A state lawmaker who opposes the Wyndham Inner Harbor East Hotel has proposed a measure that the hotel's developers say would effectively kill the $132 million project.
A bill pre-filed yesterday by Del. Howard P. Rawlings, chairman of the powerful House Appropriations Committee, guarantees that the battle over an Inner Harbor hotel to serve the convention trade will shift to Annapolis and be played out in next year's legislative session.
Rawlings, a Baltimore Democrat, said the legislation would relieve the state of its obligation to pay $3.7 million in annual subsidies for the Baltimore Convention Center if the City Council approves a Wyndham hotel larger than 350 rooms.
"It would effectively kill the proposal," said Gerard Evans, a spokesman for Baltimore baking magnate John Paterakis Sr., the leader of a team that has proposed a 750-room hotel.
Evans said the project was planned based on cost estimates for a 45-story, 750-room hotel and that a 350-room hotel "would not be feasible" at the site south of Little Italy.
Evans said Paterakis was out of town last night and could not be reached, but that he was briefed on Rawlings' bill Friday and has no plans to drop the project.
"We hope to work within the legislative process and convince Delegate Rawlings to change his mind about the bill," Evans said.
The Senate Budget and Taxation Committee will hold a public briefing on the issue at 10 a.m. tomorrow in Room 100 of the Senate Office Building in Annapolis.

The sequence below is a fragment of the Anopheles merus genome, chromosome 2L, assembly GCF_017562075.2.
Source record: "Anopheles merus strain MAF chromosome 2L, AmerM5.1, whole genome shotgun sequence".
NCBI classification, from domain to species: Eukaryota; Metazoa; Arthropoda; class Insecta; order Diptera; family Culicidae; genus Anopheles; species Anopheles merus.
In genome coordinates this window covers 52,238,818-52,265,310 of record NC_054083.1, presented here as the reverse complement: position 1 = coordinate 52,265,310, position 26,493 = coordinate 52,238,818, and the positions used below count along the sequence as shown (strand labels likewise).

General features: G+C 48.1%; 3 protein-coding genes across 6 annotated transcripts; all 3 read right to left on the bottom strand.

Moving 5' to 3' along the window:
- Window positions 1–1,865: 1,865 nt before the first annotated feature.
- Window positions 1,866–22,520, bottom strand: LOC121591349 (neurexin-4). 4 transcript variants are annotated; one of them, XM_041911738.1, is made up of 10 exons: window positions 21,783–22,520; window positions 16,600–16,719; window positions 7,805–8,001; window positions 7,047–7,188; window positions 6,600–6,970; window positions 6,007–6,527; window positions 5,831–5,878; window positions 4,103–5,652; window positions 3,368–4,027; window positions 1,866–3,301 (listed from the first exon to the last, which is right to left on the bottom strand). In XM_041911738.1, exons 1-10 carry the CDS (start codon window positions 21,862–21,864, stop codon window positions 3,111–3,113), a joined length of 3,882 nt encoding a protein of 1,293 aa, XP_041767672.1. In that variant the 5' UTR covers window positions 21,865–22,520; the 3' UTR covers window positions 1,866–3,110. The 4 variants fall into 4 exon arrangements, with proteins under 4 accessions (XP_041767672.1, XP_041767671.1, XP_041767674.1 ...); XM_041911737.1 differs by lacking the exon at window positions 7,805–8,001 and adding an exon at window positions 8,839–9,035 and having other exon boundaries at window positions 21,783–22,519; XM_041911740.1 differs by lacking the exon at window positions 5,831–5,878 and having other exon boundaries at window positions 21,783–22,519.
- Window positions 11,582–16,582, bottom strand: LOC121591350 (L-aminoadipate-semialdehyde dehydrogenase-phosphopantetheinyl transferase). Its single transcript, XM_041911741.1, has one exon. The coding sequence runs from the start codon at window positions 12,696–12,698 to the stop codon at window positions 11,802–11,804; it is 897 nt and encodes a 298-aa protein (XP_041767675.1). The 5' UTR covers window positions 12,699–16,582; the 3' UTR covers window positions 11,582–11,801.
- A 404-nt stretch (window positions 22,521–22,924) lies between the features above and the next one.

Rawlings said that building a 750-room hotel at the Wyndham site could turn the struggling convention center, expanded at a cost to taxpayers of $151 million, into a failure.
He said last night that he filed the bill in response to legislators' concerns about a return on the public investment in the convention center.
"It's aimed at putting a modest hotel at that site, continuing the development of those communities east of the Inner Harbor, addressing the community's concerns and literally making it clear the legislature is determined to protect the taxpayers' investment in the convention center," Rawlings said.
The Wyndham site won the support of Mayor Kurt L. Schmoke in February. But his choice of the Wyndham, over two other proposals to build publicly subsidized hotels much closer to the convention center, drew widespread criticism.
In continuing to support the site, Schmoke has rejected recommendations of the staff of his economic development agency, the convention bureau, state legislators, the state treasurer, business leaders, hoteliers and those who book conventions in the competitive, $83 billion-a-year meetings industry. But the hotel still needs City Council approval for $25 million in parking revenue bonds and for an overhaul of the Inner Harbor East master plan.
Rawlings said his bill is aimed at reaching a compromise between proponents of the Wyndham site and critics, who say its one-mile distance from the convention center puts it too far away to serve as a "headquarters hotel" for conventioneers.
"The city needs a convention center headquarters hotel," he said. "The Wyndham is not a convention center headquarters hotel."
Pub Date: 9/23/97